Ever wondered what effect television advertising might be having on young kids?
Or how culture influences our travel behaviour?
Or whether the products you buy are really sustainable?
Leah Watkins has, but unlike most of us, she does something about it.
Leah looks at life and sees there is important research to be done into the role that marketing plays in many aspects of society.
After an Otago BA in Japanese, Leah spent several years working and travelling in Japan and Europe. She returned to Otago for a Postgraduate Diploma in Japanese and a Diploma for Graduates in Marketing.
On joining the Department of Marketing, she was able to draw on her specialist knowledge to contribute to new research into Japanese tourism in New Zealand.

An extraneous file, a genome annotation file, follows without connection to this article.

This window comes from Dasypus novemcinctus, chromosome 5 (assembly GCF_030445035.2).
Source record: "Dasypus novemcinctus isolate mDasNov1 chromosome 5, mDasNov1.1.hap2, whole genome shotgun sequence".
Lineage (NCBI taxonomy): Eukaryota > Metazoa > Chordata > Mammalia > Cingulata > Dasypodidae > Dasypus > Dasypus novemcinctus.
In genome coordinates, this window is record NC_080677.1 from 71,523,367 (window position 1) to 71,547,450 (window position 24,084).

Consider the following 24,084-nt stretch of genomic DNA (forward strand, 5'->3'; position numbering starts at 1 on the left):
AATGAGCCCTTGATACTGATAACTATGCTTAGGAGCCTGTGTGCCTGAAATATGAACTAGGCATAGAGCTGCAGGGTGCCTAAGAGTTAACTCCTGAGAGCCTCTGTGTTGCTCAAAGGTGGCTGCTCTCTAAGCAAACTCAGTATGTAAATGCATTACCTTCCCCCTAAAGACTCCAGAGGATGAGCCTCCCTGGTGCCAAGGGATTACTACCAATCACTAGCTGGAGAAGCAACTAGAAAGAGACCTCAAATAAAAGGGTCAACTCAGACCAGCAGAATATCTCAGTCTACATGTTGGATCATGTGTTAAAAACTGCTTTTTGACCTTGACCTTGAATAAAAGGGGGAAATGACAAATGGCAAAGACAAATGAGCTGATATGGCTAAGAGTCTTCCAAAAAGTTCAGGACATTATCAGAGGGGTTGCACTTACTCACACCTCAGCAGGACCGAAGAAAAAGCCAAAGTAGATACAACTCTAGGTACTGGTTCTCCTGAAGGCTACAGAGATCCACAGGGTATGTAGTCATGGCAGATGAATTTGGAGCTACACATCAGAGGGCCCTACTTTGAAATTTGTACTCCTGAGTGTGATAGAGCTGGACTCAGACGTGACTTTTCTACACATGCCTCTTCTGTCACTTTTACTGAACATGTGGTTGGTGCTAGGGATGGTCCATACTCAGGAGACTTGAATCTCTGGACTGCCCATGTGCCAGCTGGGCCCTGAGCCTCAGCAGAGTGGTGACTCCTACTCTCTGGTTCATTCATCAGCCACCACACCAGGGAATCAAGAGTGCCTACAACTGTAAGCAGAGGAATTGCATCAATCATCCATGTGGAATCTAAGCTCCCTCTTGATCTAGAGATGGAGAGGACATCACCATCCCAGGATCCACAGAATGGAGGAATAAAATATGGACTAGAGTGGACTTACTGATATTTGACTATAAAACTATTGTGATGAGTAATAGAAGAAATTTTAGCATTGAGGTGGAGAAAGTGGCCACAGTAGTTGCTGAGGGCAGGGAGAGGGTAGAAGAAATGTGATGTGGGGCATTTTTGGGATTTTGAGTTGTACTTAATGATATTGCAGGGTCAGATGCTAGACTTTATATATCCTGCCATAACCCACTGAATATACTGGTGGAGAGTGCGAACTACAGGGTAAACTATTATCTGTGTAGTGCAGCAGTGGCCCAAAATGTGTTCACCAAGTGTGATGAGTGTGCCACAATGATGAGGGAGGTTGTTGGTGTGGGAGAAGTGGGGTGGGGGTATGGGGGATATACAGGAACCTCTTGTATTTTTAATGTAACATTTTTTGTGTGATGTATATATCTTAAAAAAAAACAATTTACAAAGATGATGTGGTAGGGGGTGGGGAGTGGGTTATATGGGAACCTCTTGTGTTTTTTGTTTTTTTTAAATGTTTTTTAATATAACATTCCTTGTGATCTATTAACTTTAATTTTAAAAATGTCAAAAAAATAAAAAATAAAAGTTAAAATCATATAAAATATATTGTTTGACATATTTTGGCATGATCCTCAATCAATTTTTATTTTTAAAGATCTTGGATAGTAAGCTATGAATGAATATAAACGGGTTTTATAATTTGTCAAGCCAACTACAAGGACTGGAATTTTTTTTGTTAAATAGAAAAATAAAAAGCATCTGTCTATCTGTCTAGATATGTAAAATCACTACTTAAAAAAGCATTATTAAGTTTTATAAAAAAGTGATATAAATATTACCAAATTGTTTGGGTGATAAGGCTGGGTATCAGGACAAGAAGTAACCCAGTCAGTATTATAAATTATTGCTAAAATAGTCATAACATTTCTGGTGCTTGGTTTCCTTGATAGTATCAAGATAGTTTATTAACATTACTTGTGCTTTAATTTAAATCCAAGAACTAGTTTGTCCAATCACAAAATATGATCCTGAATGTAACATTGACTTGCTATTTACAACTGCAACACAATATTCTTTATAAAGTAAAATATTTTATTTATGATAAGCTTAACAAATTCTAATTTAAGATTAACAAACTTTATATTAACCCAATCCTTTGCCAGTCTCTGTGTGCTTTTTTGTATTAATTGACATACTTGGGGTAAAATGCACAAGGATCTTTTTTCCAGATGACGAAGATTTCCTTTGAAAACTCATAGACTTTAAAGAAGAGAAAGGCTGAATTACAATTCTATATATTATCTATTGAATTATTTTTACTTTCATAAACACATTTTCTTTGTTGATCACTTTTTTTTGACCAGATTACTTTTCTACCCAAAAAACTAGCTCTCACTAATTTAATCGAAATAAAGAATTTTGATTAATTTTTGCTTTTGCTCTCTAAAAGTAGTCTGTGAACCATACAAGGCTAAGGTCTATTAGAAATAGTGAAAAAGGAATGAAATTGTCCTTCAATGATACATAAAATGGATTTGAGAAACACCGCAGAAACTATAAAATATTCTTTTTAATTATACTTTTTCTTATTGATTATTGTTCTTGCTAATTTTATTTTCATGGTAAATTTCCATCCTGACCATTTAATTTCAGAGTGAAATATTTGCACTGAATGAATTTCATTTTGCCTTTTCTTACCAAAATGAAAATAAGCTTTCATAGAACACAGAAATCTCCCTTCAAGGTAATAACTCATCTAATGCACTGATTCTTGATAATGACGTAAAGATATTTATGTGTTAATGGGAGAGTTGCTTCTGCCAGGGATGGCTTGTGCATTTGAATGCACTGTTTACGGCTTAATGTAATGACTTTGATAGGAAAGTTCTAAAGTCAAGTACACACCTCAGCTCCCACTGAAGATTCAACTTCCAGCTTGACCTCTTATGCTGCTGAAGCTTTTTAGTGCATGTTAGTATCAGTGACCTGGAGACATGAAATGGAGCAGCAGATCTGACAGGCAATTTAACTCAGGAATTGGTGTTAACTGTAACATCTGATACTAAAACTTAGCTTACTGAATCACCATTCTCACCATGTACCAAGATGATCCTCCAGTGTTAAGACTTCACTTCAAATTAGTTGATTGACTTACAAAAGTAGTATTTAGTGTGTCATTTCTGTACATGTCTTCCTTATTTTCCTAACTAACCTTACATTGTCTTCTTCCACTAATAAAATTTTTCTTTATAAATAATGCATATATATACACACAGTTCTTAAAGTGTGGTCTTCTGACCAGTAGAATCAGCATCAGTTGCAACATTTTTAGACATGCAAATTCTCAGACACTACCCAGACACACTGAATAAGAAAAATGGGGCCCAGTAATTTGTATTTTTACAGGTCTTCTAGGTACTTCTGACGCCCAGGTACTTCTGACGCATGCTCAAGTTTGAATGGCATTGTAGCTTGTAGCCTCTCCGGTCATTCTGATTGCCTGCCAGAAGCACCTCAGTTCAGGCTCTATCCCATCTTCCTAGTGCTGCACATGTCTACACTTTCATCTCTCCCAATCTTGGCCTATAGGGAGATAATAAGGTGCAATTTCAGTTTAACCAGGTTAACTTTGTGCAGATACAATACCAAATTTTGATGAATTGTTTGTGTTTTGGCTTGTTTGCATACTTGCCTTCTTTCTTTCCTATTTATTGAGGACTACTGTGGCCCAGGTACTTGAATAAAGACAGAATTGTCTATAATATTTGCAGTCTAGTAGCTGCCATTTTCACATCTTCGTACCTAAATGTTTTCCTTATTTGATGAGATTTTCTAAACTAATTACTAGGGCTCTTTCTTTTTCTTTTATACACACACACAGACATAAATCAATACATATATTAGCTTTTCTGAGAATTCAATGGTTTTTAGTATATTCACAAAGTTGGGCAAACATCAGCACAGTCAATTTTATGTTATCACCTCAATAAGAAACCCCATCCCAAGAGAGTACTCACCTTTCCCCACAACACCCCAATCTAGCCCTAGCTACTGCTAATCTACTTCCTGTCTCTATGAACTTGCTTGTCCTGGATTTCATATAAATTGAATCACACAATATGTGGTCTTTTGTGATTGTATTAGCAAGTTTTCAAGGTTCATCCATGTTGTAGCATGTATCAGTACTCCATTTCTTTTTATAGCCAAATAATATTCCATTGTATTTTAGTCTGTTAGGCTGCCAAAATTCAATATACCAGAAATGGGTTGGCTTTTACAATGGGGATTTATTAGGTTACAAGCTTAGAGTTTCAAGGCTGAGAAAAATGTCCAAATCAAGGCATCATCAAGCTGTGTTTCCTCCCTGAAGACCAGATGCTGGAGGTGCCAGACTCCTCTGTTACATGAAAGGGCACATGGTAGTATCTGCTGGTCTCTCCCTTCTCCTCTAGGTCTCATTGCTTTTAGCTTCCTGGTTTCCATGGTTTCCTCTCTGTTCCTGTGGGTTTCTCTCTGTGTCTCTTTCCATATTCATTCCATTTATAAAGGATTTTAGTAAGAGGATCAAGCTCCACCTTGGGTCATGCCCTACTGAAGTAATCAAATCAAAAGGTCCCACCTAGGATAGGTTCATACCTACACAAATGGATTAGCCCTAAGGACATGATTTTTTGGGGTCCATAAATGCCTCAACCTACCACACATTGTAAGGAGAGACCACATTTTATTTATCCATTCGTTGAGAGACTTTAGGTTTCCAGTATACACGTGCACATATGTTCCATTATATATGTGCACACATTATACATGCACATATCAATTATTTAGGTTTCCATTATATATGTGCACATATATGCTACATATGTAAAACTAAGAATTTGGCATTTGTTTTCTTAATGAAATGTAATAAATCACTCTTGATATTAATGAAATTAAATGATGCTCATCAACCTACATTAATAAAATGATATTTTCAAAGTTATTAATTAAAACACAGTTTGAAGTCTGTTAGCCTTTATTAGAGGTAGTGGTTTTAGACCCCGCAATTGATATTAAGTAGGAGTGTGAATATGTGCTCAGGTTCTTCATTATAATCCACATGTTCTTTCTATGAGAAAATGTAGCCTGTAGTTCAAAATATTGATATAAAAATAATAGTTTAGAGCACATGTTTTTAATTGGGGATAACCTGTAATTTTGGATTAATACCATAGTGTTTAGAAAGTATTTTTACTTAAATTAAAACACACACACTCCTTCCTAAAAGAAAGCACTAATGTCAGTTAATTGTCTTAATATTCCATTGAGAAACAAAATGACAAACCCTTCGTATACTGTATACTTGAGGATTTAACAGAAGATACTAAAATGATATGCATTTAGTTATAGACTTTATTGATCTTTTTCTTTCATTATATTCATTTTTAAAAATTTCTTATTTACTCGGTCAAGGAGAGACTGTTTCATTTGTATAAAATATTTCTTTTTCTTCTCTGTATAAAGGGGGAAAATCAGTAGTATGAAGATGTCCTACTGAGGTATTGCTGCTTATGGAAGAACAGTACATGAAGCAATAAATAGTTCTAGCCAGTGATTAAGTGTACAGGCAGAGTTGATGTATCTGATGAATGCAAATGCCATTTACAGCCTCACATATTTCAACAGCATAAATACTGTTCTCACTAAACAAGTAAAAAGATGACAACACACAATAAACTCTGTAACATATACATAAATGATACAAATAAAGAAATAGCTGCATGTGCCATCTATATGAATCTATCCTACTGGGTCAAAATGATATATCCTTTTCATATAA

Her culture and language background led her to realise that some of the survey methods used to measure values across cultures were flawed because of cultural inappropriateness.
This led to a PhD shedding useful new light on the links between culture, values and consumption behaviour.
Leah has also worked on ethical consumption, looking at the difficulty people have in processing information on packaging, particularly sustainability labelling.
The ideal would be to come up with a simple way for consumers to understand just how sustainable products might be —something similar to the Heart Foundation tick.
Currently Leah is investigating how young children are affected by advertising.
“There’s little research on the implications of very young children being targeted as consumers. For the first time we are seeing television programming and advertising directed at under-fives, so we’ll be looking at pre-schoolers’ TV viewing and advertising exposure and a child’s developing brand knowledge and materialistic orientation.”